Here’s a closer look at the chapters within this section.
• Chapter 23: Introducing AR Quick Look: Learn how to integrate AR Quick Look into your existing web pages and apps, enabling them to display USDZ content in stunning augmented reality.
• Chapter 24: Introducing USDZ: Learn about Apple’s new USDZ file format and walk through converting 3D models into this new, universal format using Xcode and the new Python-based command-line tools. Learn how USDZ makes working in large teams a breeze with a seamless collaborative workflow.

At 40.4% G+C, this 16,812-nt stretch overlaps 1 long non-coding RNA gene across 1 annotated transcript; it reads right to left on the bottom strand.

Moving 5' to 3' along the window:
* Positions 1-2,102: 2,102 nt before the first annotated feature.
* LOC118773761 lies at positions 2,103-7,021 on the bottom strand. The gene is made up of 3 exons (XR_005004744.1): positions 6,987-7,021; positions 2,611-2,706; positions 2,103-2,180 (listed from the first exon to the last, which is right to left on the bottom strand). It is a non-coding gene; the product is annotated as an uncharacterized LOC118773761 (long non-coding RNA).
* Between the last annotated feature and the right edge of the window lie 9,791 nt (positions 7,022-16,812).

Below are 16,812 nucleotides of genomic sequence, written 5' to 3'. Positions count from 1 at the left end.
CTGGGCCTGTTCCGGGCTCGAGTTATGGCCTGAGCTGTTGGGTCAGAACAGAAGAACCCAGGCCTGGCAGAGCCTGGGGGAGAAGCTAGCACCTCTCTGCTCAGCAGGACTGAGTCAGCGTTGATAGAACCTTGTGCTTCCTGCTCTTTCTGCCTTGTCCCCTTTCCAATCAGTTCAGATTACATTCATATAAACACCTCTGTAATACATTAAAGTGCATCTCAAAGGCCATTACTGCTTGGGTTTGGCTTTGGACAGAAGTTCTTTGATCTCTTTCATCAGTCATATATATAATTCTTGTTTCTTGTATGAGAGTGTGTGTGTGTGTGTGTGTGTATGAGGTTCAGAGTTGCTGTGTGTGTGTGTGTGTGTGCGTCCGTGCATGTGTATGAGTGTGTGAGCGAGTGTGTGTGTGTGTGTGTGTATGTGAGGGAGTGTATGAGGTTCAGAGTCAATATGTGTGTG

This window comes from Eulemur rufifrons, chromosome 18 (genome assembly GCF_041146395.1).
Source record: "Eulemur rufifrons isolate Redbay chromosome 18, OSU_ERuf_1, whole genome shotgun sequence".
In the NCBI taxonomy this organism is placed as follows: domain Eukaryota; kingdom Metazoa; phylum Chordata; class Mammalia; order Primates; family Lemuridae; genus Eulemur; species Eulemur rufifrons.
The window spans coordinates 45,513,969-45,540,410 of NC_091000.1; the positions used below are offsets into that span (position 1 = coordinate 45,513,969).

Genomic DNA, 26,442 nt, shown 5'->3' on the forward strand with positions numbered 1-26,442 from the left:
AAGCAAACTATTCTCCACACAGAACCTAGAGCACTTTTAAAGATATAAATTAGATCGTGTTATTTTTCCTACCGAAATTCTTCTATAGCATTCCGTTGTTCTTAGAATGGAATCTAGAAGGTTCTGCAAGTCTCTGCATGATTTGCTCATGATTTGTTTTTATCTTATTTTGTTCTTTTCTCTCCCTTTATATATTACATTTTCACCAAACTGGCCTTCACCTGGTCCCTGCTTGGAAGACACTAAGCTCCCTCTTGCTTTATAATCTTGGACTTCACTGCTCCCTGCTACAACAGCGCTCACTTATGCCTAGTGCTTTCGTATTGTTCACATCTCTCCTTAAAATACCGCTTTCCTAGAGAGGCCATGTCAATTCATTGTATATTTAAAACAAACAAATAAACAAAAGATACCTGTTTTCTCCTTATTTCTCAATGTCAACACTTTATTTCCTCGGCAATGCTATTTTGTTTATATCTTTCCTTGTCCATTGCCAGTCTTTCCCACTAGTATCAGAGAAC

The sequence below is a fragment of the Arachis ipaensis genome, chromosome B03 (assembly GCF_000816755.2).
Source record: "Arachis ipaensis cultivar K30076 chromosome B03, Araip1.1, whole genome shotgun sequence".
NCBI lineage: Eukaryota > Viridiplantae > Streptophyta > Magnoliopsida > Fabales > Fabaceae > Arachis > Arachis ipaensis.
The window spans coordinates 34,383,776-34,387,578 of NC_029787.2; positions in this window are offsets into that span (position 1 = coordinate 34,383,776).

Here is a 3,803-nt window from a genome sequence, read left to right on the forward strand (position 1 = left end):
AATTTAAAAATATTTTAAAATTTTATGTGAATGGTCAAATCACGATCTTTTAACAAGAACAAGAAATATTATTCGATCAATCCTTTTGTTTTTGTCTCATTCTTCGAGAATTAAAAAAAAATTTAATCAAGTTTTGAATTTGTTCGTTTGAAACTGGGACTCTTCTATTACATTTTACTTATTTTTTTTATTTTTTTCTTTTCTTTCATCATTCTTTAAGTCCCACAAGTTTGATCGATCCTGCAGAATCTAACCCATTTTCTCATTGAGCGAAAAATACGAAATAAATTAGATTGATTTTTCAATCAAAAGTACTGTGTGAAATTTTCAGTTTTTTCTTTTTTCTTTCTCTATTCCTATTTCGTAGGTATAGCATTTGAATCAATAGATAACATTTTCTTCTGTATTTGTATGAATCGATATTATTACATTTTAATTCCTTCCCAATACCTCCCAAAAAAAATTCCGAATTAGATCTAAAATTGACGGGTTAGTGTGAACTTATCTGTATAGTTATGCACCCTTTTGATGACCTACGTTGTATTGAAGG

• Chapter 25: Detecting Images & 3D Objects: If you need a word to describe this chapter, here it is: detection. You’ll learn how to detect 2D images and track their position when moving. You’ll also take a look at how to detect 3D objects.
Section VIII: Introduction to RealityKit
In this section, you’ll get an introduction to RealityKit and Reality Composer. With these new technologies, creating AR experiences has never been easier! You also get to create a small interactive AR experience with a flipping pig.
• Chapter 26: Introducing RealityKit & Reality Composer: This chapter covers the basics of RealityKit and ARView. You’ll start by building a small app that uses RealityKit and ARView. You’ll then add people occlusion to enhance the augmented reality experience.